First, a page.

On one hand, the political and security impact of Russia in Ulaanbaatar is increasing compared to before. Russia aims to contain, restrict, and control Mongolia’s relatively free and active “third neighbor policy” and diplomatic activities, especially amid Russia’s own isolation following the Ukraine war. On the other hand, Mongolia’s economic and trade relationship with Russia remains the same. Foreign exchange payments are made to Moscow every year from coal, copper, and other mining industries in the southern Gobi region that are not easily obtained. The Mongolian people are not very satisfied with this long-standing imbalanced trade relationship with Russia.

Against that backdrop, a breakthrough in trade and transit between China, North Korea, and Russia, could have major implications for Mongolia by opening up access to North Korean seaports via the long-dreamed-of “Two Mountains” Railway.

The Choibalsan-Arxan Railway – also known as the Two Mountains Railway – is an international railway to be built, connecting the city of Arxan in Inner Mongolia, China, and Choibalsan in the Dornod province of Mongolia. The Soviet Union first proposed the idea of building the Two Mountains Railway, but it was later shelved due to the Sino-Soviet split. As early as the late 1980s, however, Jilin Province revived the idea when it proposed the concept of constructing the China-Mongolia Railway Corridor. 

In the early 1990s, the Two Mountains Railway rose again in the United Nations Development Program’s promotion of cooperative development in the Tumen River region. This proposal received support from relevant departments of China’s State Council.

According to a preliminary Chinese budget plan from around 2015, the total length of the Two Mountains Railway is 476 kilometers, with an estimated total investment of 14.2 billion yuan (about $2 billion), including 20 stations, 80,000 square meters of factory buildings, 25 bridges, and 445 meters of culverts. The railway will have a cargo flow density of 15-25 million tons per year, an annual return rate of 8.1 percent, and an investment payback period of 14.8 years. From exploration, design, to construction, it is expected to take approximately three years to complete.

The Outline Plan for Building the China-Mongolia-Russia Economic Corridor, which envisions linking landlocked Mongolia to seaports in Russia as well as North Korea, also includes plans for the Two Mountains Railway.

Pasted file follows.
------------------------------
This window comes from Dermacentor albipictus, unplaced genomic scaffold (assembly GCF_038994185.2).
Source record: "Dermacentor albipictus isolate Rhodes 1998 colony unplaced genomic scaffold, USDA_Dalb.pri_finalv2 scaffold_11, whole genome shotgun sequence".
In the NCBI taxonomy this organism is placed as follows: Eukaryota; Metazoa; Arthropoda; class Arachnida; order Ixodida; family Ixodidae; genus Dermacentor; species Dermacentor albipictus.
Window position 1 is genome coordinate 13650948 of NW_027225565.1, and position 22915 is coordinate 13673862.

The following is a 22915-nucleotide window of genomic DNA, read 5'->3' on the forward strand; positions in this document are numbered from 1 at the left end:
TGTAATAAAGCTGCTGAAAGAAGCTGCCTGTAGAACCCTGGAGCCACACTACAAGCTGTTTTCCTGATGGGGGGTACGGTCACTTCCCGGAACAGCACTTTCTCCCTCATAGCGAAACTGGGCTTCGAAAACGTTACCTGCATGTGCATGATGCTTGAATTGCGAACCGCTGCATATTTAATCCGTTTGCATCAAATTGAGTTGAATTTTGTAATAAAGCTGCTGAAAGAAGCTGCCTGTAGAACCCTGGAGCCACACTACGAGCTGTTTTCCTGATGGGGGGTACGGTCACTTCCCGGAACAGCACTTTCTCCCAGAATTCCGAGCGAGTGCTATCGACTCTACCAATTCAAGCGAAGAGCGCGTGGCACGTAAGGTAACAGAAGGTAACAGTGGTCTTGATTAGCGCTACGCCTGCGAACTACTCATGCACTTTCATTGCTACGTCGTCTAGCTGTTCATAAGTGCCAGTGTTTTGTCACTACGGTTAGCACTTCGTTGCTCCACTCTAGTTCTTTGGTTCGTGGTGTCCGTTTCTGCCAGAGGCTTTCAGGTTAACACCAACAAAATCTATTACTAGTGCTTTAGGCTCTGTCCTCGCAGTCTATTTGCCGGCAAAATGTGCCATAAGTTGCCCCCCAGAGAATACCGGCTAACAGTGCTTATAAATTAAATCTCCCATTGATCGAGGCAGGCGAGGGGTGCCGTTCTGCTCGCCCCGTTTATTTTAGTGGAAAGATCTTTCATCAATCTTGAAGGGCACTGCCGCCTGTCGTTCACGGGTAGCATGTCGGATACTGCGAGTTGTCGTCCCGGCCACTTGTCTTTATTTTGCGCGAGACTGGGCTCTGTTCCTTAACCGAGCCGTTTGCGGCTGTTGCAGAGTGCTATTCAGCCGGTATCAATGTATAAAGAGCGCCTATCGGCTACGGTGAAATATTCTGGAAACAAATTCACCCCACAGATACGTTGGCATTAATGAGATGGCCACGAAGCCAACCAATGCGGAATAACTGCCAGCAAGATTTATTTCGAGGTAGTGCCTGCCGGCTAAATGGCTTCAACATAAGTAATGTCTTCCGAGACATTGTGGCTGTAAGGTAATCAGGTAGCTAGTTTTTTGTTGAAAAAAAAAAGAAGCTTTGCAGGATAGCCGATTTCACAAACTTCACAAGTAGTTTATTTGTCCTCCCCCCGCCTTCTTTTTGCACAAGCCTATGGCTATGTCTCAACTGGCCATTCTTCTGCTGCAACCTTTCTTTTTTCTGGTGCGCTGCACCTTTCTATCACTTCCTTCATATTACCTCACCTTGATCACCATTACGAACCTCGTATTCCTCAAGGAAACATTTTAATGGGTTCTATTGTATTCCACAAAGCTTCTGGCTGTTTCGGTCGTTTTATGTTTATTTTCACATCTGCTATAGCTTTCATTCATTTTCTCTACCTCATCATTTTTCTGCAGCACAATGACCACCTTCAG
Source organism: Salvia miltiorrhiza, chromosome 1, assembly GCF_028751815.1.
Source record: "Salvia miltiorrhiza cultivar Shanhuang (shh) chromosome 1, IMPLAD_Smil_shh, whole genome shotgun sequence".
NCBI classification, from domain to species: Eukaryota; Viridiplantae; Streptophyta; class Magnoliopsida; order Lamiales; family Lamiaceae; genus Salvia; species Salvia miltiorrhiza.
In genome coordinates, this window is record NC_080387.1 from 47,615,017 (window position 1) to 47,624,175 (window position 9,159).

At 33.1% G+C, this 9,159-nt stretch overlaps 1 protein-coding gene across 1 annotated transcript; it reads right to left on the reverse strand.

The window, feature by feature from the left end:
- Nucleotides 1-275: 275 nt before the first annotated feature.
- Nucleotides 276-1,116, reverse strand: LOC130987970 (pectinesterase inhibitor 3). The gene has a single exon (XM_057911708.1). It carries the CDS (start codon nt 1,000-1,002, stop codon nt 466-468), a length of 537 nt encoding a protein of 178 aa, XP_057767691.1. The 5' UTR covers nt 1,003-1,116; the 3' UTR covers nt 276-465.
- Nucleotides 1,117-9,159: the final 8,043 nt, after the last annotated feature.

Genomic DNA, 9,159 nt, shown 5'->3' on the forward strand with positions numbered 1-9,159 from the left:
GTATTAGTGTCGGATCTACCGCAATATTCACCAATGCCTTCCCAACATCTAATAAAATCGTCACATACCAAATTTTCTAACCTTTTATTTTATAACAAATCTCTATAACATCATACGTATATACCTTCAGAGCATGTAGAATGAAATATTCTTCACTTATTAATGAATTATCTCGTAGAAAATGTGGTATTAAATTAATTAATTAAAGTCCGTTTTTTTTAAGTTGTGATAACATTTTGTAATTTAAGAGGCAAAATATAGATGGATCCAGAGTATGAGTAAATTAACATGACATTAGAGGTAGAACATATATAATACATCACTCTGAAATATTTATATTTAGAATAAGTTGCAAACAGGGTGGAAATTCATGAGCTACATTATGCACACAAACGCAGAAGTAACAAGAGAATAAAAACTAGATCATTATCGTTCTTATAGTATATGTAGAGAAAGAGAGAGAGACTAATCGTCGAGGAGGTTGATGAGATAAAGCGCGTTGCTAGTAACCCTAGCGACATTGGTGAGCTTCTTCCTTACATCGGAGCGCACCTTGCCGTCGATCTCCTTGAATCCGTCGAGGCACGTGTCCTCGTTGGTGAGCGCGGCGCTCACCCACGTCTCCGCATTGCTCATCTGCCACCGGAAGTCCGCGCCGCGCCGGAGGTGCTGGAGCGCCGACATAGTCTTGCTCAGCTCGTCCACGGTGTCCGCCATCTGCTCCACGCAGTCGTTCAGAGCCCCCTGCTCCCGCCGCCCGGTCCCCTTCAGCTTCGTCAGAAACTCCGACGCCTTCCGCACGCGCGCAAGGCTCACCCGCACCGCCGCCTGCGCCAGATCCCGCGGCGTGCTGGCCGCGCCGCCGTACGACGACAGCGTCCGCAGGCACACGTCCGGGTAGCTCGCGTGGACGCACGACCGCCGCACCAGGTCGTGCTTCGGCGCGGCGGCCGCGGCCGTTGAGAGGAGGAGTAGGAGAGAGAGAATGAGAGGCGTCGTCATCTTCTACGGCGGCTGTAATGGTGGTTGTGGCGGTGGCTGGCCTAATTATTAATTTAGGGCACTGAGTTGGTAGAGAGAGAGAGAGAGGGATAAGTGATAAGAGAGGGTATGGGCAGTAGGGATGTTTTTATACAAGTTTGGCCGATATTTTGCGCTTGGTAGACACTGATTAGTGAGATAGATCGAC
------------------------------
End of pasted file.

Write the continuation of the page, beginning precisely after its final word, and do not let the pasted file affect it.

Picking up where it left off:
However, due to the weak economic strength in the Baikal Lake region of Russia, the eastern provinces of Mongolia, Jilin Province of China, and the eastern regions of Inner Mongolia, the Two Mountain Railway has not been completed due to insufficient resources, financial resources, and freight capacity. Accelerating railway construction is of great significance for the current implementation of cross-border economic cooperation in Northeast Asia. If the construction of the Two Mountains Railway can be completed, it can solidify the Tumen River international transportation corridor from Chita in Zhabaikalski Krai, Russia, to Choibalsan, Mongolia, Hunchun in Jilin Province, China, and finally the seaport of Rason, North Korea. 

Now the tides seem to be turning in the long-stalled railway’s favor. Since the Russia-Ukraine conflict, the relationship between Russia and China has been warming up. Bilateral trade has been soaring year by year, and the number of transit goods has increased. There are bottlenecks and deficiencies in the current transit and transportation system areas such as Erenhot, Manzhouli, and Suifenhe, and new transportation corridors need to be constructed. The new trade channels will likely transit Mongolia: either reaching ports such as Jinzhou and Dalian in China’s Liaoning Province from Chita, Russia, through Mongolia, or as mentioned above, traveling from from Chita through Dornod (Mongolia) and Tumen River corridor to arrive at North Korean ports.